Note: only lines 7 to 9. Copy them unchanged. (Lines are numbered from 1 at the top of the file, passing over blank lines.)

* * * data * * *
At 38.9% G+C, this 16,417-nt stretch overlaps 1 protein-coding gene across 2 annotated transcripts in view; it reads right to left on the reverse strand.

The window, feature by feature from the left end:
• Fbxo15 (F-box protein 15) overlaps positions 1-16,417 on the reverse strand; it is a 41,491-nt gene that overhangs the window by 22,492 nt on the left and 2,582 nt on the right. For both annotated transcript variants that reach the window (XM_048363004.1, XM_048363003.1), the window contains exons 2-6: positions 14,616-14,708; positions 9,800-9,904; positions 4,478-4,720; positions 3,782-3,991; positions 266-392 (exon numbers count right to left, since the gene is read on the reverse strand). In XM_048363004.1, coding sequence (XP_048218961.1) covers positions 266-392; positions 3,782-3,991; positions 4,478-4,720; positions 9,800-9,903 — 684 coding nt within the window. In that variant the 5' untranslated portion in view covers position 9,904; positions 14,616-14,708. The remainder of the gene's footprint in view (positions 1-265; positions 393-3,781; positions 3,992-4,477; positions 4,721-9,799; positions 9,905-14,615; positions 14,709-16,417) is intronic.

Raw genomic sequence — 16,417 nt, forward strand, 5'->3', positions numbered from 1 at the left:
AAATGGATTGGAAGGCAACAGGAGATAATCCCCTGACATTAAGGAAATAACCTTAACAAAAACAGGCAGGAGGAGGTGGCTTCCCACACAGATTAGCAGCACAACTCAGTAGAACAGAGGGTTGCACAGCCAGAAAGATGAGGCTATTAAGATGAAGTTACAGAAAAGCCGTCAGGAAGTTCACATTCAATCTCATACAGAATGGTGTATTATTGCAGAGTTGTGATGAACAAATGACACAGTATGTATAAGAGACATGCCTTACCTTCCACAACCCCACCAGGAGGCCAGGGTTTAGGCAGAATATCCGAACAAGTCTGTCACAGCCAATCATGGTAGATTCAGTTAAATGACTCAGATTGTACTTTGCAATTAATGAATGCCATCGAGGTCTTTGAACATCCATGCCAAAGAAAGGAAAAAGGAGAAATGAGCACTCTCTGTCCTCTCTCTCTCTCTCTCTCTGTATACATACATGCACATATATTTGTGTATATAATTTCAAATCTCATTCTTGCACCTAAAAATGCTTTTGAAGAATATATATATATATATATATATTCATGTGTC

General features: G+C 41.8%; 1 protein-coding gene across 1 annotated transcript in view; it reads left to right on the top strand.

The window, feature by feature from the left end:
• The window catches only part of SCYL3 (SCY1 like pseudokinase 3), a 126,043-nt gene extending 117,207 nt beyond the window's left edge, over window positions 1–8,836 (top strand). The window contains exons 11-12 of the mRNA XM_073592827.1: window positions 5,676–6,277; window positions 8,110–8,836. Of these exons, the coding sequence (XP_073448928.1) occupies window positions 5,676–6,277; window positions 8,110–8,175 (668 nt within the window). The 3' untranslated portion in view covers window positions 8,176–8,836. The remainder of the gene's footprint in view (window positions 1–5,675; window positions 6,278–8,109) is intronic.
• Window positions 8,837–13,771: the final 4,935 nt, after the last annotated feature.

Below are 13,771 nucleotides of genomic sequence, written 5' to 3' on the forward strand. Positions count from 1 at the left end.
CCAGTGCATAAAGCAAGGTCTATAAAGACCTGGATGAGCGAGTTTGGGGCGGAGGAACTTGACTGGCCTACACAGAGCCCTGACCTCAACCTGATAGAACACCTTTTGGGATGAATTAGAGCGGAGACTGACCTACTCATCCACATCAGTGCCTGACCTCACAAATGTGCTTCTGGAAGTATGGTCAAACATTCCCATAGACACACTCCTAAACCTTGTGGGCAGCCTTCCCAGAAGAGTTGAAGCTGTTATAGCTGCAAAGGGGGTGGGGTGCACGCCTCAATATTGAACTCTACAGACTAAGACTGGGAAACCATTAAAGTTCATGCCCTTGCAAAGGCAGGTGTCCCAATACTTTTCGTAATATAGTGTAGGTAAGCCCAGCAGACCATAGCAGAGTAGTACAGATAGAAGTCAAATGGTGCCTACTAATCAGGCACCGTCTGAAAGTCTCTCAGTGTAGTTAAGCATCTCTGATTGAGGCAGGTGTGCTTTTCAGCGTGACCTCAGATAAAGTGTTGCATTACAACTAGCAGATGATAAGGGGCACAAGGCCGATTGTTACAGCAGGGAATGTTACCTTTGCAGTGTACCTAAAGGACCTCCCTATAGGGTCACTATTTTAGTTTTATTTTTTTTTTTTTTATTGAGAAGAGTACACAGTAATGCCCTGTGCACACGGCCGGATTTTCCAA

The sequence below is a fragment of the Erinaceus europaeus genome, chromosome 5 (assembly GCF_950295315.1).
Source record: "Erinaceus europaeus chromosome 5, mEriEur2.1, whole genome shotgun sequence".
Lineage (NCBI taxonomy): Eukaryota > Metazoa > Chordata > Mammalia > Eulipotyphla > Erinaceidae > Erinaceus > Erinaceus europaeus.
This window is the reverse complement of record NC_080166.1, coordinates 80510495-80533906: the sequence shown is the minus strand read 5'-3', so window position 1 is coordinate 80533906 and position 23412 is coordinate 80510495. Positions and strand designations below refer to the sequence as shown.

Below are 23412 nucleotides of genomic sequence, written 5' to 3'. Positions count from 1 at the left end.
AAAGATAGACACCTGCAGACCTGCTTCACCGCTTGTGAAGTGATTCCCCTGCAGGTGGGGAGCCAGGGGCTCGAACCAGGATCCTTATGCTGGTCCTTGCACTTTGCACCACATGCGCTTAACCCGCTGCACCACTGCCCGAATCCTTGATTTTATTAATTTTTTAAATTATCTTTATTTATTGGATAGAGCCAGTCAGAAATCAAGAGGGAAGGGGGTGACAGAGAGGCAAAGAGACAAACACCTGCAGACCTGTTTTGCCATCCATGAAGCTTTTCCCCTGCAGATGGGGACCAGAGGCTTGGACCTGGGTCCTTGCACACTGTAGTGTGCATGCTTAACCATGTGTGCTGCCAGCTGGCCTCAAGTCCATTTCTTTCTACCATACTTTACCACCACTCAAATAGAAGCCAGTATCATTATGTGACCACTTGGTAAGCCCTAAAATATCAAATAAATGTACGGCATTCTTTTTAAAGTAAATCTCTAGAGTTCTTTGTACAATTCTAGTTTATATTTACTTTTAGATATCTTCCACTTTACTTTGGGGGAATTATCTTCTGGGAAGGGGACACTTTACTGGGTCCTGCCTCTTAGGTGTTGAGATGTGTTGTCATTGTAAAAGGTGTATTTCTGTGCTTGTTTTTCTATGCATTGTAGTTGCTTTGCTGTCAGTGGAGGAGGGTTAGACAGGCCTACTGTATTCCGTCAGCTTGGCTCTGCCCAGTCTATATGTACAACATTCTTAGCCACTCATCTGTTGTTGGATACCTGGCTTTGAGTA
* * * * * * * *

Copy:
The window, feature by feature from the left end:
• The window catches only part of SCYL3 (SCY1 like pseudokinase 3), a 126,043-nt gene extending 117,207 nt beyond the window's left edge, over window positions 1–8,836 (top strand). The window contains exons 11-12 of the mRNA XM_073592827.1: window positions 5,676–6,277; window positions 8,110–8,836. Of these exons, the coding sequence (XP_073448928.1) occupies window positions 5,676–6,277; window positions 8,110–8,175 (668 nt within the window). The 3' untranslated portion in view covers window positions 8,176–8,836. The remainder of the gene's footprint in view (window positions 1–5,675; window positions 6,278–8,109) is intronic.
• Window positions 8,837–13,771: the final 4,935 nt, after the last annotated feature.